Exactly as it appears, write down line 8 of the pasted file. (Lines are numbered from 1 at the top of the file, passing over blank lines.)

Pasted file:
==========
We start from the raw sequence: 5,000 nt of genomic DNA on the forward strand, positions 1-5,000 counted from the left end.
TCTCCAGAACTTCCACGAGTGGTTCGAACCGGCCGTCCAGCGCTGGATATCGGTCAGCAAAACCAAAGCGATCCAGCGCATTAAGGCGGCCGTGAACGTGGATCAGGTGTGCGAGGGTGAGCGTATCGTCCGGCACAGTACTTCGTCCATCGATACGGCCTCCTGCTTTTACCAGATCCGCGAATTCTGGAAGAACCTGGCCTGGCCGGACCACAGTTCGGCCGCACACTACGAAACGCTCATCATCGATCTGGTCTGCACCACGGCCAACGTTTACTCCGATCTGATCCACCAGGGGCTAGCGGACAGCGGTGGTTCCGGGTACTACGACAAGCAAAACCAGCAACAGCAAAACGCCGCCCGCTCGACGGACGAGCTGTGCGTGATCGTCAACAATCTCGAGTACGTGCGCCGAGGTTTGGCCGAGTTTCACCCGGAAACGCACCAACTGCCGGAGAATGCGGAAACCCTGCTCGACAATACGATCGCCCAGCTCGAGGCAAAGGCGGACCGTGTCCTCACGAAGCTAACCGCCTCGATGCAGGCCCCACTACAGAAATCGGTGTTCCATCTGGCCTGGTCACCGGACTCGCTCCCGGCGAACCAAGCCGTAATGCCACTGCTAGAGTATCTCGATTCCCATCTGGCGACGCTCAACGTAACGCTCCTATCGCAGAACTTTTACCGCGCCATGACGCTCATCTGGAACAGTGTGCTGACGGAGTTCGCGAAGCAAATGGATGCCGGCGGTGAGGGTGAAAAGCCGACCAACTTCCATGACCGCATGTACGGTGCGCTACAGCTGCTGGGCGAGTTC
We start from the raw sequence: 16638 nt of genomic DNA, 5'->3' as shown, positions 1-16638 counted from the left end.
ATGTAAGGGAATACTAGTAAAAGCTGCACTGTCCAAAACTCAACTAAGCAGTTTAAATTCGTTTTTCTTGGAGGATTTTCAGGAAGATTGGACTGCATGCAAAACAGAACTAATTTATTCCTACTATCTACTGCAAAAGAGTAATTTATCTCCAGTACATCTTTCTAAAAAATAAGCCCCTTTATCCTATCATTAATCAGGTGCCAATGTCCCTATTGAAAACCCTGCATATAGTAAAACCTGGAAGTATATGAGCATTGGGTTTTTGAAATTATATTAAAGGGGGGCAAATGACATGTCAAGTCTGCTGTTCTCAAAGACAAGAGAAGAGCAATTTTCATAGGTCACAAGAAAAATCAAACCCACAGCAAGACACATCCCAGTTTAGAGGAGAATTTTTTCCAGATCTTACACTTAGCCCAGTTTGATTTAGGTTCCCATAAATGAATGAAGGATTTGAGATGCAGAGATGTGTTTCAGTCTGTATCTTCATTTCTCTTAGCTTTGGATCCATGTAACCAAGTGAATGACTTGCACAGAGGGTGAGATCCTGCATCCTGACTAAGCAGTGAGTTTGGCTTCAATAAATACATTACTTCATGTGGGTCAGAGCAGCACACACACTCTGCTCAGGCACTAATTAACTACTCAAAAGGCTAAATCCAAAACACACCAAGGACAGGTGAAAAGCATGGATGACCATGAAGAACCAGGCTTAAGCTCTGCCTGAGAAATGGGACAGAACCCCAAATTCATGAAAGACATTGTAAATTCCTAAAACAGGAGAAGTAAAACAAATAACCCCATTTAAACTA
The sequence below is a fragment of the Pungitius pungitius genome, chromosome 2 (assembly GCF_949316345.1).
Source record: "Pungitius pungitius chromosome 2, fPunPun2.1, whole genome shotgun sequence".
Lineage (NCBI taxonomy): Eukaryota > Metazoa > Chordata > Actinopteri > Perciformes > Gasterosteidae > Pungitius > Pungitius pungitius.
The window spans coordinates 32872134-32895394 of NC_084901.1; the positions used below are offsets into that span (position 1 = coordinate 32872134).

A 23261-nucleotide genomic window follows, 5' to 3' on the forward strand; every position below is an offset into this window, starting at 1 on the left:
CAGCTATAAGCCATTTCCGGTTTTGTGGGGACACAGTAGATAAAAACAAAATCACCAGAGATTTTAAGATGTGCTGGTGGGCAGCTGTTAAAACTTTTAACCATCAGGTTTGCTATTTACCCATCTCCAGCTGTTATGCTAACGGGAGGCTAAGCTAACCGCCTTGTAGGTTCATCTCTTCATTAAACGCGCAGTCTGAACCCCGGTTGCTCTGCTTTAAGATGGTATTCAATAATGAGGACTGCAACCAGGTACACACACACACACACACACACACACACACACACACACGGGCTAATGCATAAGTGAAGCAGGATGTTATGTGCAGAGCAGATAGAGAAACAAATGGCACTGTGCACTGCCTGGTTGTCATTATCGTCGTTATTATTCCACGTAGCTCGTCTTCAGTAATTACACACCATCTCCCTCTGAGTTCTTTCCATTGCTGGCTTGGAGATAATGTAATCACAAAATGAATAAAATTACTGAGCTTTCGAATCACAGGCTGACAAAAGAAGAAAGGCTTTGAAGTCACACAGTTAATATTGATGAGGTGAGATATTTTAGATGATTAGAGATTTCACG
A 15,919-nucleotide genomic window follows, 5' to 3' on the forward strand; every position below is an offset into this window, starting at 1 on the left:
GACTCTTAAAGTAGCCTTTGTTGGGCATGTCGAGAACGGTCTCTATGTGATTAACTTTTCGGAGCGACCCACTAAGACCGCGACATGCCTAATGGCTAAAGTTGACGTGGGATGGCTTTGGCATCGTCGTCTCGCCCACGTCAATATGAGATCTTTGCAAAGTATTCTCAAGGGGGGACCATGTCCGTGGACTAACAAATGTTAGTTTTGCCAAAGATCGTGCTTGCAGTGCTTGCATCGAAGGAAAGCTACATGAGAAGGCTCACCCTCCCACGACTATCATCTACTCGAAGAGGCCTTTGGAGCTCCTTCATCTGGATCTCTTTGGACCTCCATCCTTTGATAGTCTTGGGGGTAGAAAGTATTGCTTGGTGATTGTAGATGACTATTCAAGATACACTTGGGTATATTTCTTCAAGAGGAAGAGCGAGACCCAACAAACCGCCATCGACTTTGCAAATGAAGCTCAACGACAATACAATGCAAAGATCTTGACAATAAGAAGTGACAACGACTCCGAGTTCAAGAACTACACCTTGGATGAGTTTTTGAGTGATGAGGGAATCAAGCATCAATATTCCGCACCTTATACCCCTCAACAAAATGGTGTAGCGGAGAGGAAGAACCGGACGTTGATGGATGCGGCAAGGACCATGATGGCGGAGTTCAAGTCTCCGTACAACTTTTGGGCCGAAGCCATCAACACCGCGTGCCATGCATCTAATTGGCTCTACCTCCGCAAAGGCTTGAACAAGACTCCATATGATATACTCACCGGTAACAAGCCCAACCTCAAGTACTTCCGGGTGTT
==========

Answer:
The window spans coordinates 32872134-32895394 of NC_084901.1; the positions used below are offsets into that span (position 1 = coordinate 32872134).